Photos taken by Laura Tanz
Sponsored by Friends of Springbrook Park; Lake Oswego, OR

 

 

 

This entry was posted on April 7, 2020, in Flora.

Pacific Waterleaf

Pacific Waterleaf
Pacific Waterleaf
Pacific Waterleaf, Hydrophyllum tenuipes
Hydrophyllaceae – Waterleaf family

The generic name is the Latin version of “water” (“hydro”) and “leaf” (“phylum”), and may refer to the moist conditions required by some species or to the wetness of the stems when broken. The specific name in Latin means “thin” (“tenuis”) and “foot” (“pes”), perhaps referring to the tall and erect growth of Pacific waterleaf compared to other species in this genus.

The sharply divided palmate leaves arise from rhizomes in spring. In favorable moist woodland areas, waterleaf can grow up to three feet high and may blanket the forest floor. The stems, foliage, and sepals have thin, protective bristles. The flowers occur in clusters and have whitish petals. The stamens of this genus extend noticeably beyond the petals and give the flower heads a bristly appearance. By summer’s drought, the light green luxuriant blanket of waterleaf foliage has withered away, only to reappear the following spring. At least one Native group used the root for food. Woods nemophila (Nemophila parviflora) is a diminutive member of the waterleaf family, an annual herb with small whitish flowers and creeping stems, inconspicuous on the forest floor (5-81).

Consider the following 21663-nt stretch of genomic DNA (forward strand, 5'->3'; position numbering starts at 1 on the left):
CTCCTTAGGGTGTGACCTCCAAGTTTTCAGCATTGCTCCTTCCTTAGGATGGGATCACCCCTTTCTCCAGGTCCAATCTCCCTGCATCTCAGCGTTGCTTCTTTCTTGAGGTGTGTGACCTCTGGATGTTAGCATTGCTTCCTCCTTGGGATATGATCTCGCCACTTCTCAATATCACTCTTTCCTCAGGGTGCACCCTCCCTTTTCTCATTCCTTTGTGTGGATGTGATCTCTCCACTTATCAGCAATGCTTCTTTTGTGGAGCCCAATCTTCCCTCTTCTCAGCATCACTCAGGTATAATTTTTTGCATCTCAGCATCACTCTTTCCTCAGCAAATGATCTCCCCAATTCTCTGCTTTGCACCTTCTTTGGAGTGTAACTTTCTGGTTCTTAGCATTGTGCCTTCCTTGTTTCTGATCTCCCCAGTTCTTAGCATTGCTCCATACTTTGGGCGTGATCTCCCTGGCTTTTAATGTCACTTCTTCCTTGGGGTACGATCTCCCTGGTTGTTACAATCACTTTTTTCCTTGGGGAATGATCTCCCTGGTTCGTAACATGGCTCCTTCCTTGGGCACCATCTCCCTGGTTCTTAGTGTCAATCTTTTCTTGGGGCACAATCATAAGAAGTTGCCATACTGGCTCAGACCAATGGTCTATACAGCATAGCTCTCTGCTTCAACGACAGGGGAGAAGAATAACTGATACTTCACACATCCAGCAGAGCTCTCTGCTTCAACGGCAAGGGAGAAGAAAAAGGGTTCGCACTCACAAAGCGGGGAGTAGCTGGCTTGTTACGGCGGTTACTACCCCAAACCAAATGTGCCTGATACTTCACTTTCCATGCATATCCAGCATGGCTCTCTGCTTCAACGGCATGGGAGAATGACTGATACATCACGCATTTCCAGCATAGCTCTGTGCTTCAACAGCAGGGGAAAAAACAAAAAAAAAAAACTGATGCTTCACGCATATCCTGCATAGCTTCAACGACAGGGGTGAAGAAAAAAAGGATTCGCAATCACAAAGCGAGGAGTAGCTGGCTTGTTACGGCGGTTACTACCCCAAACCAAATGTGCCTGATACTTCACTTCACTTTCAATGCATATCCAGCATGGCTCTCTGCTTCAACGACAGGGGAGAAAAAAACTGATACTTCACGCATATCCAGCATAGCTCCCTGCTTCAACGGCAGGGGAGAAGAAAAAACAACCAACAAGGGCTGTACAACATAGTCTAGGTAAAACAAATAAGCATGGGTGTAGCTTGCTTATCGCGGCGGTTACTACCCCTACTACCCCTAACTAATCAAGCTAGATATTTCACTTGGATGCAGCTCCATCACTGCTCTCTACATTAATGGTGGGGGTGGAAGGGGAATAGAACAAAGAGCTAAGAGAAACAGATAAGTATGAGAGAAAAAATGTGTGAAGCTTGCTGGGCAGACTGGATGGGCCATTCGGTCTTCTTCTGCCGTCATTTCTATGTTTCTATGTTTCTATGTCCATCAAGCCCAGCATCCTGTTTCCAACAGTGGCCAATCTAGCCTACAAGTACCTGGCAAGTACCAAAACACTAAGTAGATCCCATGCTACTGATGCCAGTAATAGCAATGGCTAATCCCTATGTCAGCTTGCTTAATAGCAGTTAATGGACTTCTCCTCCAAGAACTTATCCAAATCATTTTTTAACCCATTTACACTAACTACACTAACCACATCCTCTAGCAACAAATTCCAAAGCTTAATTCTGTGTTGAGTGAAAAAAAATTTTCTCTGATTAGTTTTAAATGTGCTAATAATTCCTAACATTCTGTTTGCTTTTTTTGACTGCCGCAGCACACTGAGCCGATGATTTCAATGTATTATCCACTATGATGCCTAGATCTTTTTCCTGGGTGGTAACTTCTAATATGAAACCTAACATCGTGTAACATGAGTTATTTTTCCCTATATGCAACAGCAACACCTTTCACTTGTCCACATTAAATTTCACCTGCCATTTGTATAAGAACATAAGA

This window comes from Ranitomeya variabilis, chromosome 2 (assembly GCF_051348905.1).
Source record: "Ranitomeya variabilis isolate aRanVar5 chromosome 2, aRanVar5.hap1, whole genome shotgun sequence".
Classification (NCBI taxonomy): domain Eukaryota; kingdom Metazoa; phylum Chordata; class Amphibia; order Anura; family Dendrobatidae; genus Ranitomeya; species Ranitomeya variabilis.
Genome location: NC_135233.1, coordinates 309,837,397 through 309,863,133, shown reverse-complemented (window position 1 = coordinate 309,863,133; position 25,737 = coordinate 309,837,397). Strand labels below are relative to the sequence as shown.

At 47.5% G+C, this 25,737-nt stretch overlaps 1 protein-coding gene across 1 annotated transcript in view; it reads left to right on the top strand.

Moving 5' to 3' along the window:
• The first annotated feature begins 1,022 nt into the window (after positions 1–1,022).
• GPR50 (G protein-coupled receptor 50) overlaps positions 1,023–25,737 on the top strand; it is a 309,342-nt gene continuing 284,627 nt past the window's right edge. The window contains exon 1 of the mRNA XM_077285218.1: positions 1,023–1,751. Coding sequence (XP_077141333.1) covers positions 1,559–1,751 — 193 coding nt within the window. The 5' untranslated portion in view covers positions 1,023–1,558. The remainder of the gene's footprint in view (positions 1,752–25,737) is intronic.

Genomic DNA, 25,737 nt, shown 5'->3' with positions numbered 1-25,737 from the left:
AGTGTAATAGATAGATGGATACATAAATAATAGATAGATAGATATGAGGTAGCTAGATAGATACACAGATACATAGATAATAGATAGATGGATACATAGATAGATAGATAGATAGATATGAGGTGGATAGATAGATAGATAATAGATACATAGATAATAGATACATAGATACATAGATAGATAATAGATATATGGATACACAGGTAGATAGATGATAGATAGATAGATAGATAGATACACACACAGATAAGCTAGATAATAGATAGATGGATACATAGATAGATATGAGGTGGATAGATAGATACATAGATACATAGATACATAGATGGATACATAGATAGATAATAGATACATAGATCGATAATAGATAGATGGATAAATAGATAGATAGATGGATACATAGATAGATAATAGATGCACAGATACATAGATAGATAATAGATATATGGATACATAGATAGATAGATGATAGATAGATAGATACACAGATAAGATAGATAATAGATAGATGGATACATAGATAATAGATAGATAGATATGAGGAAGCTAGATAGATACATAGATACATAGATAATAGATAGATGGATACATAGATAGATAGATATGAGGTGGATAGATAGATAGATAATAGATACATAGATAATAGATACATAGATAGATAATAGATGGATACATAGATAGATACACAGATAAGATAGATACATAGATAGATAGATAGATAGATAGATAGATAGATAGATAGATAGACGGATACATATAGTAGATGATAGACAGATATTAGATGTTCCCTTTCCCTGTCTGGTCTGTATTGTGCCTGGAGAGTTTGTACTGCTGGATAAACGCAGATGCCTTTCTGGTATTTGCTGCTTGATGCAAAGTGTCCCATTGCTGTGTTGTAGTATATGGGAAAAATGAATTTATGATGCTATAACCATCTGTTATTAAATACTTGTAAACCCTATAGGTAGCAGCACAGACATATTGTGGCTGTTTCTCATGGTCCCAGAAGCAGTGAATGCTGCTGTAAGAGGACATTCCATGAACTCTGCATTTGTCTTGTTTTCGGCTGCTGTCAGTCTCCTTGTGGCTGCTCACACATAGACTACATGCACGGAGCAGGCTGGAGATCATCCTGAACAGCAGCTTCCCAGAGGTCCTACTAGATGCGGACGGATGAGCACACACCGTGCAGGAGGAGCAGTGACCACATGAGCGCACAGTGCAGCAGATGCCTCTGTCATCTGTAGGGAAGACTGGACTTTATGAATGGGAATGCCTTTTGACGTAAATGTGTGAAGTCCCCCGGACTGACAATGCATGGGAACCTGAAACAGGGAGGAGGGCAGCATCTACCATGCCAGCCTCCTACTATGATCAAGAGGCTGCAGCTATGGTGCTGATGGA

Information courtesy of “The View From Springbrook Park; an Illustrated Natural History” by Ed Chinn.
Photos taken by Laura Tanz
Sponsored by Friends of Springbrook Park; Lake Oswego, OR